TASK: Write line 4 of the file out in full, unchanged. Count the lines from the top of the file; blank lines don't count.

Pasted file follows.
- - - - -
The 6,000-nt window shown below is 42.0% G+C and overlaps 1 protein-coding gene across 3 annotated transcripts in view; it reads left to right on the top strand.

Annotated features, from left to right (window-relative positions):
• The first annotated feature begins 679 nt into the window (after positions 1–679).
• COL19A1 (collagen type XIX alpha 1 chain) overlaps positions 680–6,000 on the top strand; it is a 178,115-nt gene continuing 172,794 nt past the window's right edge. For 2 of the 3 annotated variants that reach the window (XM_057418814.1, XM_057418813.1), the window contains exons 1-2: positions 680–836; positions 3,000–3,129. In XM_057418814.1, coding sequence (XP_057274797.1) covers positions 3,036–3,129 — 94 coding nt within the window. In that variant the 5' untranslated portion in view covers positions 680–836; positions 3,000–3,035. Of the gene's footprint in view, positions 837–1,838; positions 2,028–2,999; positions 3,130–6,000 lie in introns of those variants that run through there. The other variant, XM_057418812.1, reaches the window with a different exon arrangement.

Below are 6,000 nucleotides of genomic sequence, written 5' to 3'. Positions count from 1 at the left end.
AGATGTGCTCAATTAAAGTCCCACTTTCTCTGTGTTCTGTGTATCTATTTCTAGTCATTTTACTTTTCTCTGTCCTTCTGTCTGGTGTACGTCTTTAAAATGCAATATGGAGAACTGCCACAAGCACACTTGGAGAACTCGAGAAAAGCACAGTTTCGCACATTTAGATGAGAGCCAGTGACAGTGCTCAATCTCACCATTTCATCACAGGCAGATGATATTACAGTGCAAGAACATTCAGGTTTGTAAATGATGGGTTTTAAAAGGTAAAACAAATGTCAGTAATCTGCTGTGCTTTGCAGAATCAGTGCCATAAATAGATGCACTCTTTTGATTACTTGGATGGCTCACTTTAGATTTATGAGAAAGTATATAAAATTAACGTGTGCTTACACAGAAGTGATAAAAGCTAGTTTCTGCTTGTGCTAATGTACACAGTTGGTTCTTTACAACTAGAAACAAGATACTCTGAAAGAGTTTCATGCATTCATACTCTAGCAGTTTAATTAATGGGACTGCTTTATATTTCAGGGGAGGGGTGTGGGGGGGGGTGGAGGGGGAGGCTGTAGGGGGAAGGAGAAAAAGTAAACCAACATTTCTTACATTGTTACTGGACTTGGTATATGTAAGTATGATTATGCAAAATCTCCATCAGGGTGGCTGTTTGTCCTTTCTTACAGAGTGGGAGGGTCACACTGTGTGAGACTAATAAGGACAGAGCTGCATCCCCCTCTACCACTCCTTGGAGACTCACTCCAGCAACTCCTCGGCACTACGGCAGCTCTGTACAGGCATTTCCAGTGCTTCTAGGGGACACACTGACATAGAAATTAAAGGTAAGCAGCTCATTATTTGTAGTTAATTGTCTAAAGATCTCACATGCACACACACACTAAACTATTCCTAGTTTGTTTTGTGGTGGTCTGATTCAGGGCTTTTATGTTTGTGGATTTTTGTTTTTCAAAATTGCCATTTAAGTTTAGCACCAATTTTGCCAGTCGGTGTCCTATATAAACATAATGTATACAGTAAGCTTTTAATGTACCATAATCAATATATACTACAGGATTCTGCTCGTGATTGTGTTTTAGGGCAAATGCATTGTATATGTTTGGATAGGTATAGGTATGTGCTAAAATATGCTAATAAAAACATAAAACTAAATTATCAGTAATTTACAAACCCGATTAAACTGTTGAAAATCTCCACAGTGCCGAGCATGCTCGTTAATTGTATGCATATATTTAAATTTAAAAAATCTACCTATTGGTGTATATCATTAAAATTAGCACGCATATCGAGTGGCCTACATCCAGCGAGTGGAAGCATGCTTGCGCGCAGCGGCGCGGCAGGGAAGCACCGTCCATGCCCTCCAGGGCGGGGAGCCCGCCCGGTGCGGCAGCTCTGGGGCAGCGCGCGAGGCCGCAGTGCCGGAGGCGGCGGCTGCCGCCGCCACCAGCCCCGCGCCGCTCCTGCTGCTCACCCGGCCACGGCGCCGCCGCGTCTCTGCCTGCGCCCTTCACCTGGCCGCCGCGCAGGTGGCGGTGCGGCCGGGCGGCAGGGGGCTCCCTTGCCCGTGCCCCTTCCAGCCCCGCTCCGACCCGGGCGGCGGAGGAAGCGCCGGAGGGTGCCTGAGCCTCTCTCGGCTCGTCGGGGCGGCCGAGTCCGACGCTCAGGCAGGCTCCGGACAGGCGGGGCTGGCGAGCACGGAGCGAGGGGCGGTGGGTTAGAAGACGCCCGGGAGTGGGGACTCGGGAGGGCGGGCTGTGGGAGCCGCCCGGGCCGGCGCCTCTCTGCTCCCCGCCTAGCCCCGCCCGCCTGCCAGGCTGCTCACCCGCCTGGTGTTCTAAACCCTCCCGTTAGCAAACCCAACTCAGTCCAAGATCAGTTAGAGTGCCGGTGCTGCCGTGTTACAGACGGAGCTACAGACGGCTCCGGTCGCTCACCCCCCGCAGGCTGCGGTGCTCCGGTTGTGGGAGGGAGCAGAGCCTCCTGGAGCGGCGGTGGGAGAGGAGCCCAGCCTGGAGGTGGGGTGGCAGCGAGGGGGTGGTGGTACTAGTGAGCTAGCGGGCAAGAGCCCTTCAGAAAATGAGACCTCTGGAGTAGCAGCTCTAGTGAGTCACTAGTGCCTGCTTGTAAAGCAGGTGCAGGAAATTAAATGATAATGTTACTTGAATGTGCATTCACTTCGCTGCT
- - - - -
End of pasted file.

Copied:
• COL19A1 (collagen type XIX alpha 1 chain) overlaps positions 680–6,000 on the top strand; it is a 178,115-nt gene continuing 172,794 nt past the window's right edge. For 2 of the 3 annotated variants that reach the window (XM_057418814.1, XM_057418813.1), the window contains exons 1-2: positions 680–836; positions 3,000–3,129. In XM_057418814.1, coding sequence (XP_057274797.1) covers positions 3,036–3,129 — 94 coding nt within the window. In that variant the 5' untranslated portion in view covers positions 680–836; positions 3,000–3,035. Of the gene's footprint in view, positions 837–1,838; positions 2,028–2,999; positions 3,130–6,000 lie in introns of those variants that run through there. The other variant, XM_057418812.1, reaches the window with a different exon arrangement.